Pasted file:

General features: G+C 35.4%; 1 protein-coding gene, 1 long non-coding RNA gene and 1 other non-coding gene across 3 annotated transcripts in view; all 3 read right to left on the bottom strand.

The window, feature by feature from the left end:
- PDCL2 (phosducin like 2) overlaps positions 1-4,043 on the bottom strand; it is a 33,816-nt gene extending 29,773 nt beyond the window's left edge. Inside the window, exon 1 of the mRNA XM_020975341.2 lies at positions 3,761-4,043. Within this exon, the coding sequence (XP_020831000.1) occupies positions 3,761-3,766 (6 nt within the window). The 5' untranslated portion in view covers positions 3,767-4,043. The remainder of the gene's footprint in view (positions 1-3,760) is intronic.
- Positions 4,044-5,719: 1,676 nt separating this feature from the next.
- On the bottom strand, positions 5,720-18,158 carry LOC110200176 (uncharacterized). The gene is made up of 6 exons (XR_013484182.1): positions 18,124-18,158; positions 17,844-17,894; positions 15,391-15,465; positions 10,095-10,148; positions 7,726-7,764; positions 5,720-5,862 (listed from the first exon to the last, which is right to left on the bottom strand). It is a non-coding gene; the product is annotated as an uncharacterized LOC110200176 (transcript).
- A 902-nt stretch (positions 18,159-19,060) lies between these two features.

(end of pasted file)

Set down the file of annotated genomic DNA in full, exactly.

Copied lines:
General features: G+C 35.4%; 1 protein-coding gene, 1 long non-coding RNA gene and 1 other non-coding gene across 3 annotated transcripts in view; all 3 read right to left on the bottom strand.

The window, feature by feature from the left end:
- PDCL2 (phosducin like 2) overlaps positions 1-4,043 on the bottom strand; it is a 33,816-nt gene extending 29,773 nt beyond the window's left edge. Inside the window, exon 1 of the mRNA XM_020975341.2 lies at positions 3,761-4,043. Within this exon, the coding sequence (XP_020831000.1) occupies positions 3,761-3,766 (6 nt within the window). The 5' untranslated portion in view covers positions 3,767-4,043. The remainder of the gene's footprint in view (positions 1-3,760) is intronic.
- Positions 4,044-5,719: 1,676 nt separating this feature from the next.
- On the bottom strand, positions 5,720-18,158 carry LOC110200176 (uncharacterized). The gene is made up of 6 exons (XR_013484182.1): positions 18,124-18,158; positions 17,844-17,894; positions 15,391-15,465; positions 10,095-10,148; positions 7,726-7,764; positions 5,720-5,862 (listed from the first exon to the last, which is right to left on the bottom strand). It is a non-coding gene; the product is annotated as an uncharacterized LOC110200176 (transcript).
- A 902-nt stretch (positions 18,159-19,060) lies between these two features.